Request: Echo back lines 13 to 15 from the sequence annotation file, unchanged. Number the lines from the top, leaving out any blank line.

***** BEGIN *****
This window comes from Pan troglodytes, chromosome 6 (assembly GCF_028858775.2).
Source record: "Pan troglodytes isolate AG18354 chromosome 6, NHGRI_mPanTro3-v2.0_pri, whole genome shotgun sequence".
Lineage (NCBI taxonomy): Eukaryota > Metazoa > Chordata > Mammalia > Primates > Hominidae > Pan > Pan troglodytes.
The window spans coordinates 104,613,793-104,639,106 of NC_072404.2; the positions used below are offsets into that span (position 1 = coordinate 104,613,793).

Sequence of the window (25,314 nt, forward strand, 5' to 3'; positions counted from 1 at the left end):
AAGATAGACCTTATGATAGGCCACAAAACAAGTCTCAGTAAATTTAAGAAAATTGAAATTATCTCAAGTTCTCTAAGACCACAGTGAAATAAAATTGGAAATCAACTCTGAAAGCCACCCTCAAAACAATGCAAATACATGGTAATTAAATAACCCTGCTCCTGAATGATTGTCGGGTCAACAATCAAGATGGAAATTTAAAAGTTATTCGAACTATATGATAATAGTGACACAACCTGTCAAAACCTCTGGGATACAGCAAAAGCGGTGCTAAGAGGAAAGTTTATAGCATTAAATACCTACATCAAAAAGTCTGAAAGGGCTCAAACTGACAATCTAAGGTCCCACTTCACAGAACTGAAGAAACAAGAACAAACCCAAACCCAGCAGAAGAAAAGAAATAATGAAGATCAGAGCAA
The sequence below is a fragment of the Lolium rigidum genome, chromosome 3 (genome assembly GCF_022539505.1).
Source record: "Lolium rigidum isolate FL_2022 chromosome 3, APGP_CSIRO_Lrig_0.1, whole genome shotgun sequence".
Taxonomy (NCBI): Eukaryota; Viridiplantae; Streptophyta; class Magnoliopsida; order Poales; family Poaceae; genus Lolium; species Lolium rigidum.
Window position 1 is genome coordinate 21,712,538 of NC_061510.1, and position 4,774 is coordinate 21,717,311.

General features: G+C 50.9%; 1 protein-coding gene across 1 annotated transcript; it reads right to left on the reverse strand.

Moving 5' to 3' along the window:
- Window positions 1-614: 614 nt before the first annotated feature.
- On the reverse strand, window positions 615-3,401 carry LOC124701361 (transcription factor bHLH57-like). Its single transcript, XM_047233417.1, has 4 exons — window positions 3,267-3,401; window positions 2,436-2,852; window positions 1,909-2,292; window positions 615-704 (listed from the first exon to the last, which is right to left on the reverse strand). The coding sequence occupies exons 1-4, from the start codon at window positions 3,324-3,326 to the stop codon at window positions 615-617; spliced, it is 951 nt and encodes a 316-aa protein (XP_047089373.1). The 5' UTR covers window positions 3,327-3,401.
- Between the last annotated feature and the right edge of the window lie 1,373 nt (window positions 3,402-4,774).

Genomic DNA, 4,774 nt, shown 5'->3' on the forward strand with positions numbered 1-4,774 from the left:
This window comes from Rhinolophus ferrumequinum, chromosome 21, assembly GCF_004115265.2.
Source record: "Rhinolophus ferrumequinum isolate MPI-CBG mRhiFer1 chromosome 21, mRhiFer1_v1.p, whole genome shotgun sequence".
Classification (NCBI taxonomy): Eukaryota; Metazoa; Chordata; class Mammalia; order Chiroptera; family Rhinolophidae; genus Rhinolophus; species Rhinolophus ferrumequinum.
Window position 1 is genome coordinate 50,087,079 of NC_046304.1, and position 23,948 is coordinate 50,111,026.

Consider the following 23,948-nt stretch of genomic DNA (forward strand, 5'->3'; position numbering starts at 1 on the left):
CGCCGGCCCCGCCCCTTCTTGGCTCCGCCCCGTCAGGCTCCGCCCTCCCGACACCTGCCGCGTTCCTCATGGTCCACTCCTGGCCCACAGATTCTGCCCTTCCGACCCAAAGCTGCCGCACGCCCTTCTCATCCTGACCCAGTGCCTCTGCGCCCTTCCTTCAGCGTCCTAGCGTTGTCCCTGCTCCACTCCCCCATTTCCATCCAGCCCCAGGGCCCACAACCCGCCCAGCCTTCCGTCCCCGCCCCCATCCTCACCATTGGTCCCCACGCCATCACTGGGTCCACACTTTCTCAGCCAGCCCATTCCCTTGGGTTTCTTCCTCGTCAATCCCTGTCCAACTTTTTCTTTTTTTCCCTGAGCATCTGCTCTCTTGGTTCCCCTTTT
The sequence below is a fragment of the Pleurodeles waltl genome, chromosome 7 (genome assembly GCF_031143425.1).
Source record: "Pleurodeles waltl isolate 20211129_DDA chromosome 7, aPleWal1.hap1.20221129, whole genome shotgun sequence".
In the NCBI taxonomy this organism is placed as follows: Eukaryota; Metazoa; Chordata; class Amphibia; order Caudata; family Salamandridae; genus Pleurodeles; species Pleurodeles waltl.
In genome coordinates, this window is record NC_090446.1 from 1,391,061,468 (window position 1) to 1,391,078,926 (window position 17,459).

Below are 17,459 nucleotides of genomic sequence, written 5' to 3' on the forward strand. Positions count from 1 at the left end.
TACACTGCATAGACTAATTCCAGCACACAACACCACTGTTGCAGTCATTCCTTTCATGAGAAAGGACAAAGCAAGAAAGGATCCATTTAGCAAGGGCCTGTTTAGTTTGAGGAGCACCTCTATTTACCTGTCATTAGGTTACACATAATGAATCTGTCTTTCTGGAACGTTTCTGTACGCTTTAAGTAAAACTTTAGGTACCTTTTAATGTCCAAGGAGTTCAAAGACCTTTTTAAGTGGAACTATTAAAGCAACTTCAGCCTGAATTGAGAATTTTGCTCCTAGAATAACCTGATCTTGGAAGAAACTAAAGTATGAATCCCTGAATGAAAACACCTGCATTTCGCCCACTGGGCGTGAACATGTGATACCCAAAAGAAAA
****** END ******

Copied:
- Window positions 1-614: 614 nt before the first annotated feature.
- On the reverse strand, window positions 615-3,401 carry LOC124701361 (transcription factor bHLH57-like). Its single transcript, XM_047233417.1, has 4 exons — window positions 3,267-3,401; window positions 2,436-2,852; window positions 1,909-2,292; window positions 615-704 (listed from the first exon to the last, which is right to left on the reverse strand). The coding sequence occupies exons 1-4, from the start codon at window positions 3,324-3,326 to the stop codon at window positions 615-617; spliced, it is 951 nt and encodes a 316-aa protein (XP_047089373.1). The 5' UTR covers window positions 3,327-3,401.
- Between the last annotated feature and the right edge of the window lie 1,373 nt (window positions 3,402-4,774).